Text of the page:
This image represents just how far I'll go to get the picture that I saw in my mind to print. In this case, a very small print because there are definite flaws to be found as you get a closer look. But because I share everything with you people, here you go.
Even though I spend a lot of time in Photoshop "developing" my photos, one fact remains constant. Garbage in, garbage out. What you get straight out of the camera needs to be the best your skills can achieve because that is the foundation for everything that comes next.
Check out this foundation...
This was pretty much the worst situation possible. She was far away so needed my 70-300mm lens (my options were limited), she was in a very dark area and she was pacing at a pretty brisk rate. No excuses, though. I should have been able to do better with a little patience.
Regardless, this is the best I could do with Lightroom to bring things back.
I lost some fine detail trying to compensate for the noise of a low-light shot at a 1600 ISO. Otherwise it's OK-ish.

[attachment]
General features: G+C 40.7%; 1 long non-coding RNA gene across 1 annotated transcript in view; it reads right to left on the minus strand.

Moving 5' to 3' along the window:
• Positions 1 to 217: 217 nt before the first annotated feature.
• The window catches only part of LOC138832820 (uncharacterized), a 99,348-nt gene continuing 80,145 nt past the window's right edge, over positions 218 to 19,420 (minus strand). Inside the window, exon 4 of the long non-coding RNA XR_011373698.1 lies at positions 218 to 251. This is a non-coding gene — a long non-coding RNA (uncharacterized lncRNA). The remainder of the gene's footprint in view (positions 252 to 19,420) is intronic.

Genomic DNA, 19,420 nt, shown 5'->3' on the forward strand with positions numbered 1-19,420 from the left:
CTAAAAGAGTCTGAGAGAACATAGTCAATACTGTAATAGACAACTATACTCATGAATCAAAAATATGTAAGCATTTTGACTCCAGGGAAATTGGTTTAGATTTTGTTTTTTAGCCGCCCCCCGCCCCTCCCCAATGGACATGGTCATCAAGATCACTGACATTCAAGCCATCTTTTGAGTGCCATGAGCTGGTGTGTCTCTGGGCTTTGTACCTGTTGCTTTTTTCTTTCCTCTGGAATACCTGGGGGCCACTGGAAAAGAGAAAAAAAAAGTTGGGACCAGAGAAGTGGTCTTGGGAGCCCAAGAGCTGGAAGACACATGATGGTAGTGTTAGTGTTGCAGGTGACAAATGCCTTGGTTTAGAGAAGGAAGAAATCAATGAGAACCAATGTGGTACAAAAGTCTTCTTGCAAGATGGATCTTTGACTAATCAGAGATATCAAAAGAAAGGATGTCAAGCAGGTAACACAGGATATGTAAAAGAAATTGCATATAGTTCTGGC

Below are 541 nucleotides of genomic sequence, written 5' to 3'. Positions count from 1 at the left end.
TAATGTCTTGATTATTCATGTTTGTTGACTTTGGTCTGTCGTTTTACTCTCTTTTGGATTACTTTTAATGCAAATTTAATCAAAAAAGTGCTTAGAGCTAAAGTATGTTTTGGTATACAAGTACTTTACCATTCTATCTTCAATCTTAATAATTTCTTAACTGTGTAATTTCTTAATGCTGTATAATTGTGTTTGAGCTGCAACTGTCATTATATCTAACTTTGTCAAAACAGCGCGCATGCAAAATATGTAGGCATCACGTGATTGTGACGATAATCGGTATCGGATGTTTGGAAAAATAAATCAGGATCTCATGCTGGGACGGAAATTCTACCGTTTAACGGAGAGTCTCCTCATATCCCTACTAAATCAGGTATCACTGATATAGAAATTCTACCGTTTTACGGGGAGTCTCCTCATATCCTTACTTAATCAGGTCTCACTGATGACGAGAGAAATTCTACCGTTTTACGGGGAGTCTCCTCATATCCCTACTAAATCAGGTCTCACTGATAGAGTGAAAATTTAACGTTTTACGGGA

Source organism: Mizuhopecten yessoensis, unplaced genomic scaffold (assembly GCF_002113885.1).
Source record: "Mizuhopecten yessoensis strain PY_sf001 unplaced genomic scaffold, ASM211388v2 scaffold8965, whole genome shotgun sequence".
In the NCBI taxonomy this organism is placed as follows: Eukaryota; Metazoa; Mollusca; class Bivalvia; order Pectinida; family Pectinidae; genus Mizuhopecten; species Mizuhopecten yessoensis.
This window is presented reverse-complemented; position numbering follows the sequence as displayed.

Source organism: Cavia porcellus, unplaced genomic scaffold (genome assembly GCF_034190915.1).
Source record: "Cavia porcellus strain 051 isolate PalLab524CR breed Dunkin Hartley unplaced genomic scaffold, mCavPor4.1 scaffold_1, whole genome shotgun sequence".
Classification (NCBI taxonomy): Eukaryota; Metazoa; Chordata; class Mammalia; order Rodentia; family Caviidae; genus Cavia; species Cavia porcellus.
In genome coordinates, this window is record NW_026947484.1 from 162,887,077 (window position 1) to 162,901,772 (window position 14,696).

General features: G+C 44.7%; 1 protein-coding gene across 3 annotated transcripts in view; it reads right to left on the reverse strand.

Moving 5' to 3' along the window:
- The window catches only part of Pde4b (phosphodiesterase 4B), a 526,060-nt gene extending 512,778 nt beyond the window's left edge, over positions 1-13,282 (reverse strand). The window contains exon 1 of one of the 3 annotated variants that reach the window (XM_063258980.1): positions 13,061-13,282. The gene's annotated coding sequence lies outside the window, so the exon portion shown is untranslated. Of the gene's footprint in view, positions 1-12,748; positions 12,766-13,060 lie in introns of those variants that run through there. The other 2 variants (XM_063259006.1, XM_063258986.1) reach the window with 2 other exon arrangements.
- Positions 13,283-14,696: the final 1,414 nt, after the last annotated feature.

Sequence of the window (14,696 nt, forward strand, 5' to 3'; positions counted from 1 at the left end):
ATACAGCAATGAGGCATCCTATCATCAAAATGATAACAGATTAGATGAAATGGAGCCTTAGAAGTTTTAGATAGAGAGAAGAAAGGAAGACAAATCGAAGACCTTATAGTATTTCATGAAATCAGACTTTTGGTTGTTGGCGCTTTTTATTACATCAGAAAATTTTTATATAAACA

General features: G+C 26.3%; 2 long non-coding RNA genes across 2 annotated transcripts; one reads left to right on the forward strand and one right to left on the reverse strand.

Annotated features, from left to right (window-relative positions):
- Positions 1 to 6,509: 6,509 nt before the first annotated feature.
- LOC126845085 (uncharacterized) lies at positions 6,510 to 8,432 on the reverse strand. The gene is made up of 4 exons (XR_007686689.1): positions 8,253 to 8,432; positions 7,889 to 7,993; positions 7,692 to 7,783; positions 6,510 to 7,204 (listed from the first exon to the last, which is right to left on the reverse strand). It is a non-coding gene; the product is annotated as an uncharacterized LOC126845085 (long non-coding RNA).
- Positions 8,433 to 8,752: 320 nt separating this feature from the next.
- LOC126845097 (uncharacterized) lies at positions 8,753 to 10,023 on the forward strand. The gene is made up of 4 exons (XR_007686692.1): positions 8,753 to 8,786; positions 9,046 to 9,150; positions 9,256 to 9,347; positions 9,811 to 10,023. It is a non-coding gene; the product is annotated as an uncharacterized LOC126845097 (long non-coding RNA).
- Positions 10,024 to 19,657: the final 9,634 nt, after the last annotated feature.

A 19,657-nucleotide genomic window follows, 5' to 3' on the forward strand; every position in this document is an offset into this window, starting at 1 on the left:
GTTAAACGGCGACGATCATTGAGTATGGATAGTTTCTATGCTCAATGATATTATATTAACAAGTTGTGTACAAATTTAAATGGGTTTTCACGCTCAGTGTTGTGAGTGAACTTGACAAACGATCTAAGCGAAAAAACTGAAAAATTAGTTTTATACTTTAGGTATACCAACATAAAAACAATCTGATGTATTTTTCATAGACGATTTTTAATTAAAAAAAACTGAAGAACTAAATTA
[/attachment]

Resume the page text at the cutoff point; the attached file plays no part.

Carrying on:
On to Photoshop.
I masked out everything that wasn't tiger or ground as has been my style with these zoo shots of late, cloned out that obstructing foliage in the foreground and sharpened some areas to try to create some sharper edges in areas that had been softened by the noise reduction.
Next I worked to create a little more tonal range by creating a Soft Light layer with a copy of the original and then a slight curve adjustment.
I created a shadow behind Ms. Tiger and some blurring to make it look as if she was "coming out of the dark". Which, of course, she had been to some extent. This whole picture is "out of the dark" if you want to get technical about it.
Next is a shameful confession. My wife pointed out that the cat was looking a little green. I'm colorblind, but looking at the numbers that the eyedropper was reporting, she was right. My skills at color correcting to my satisfaction failed me so I turned to my old pal Silver Efex Pro 2.
And there you go. From start to finish...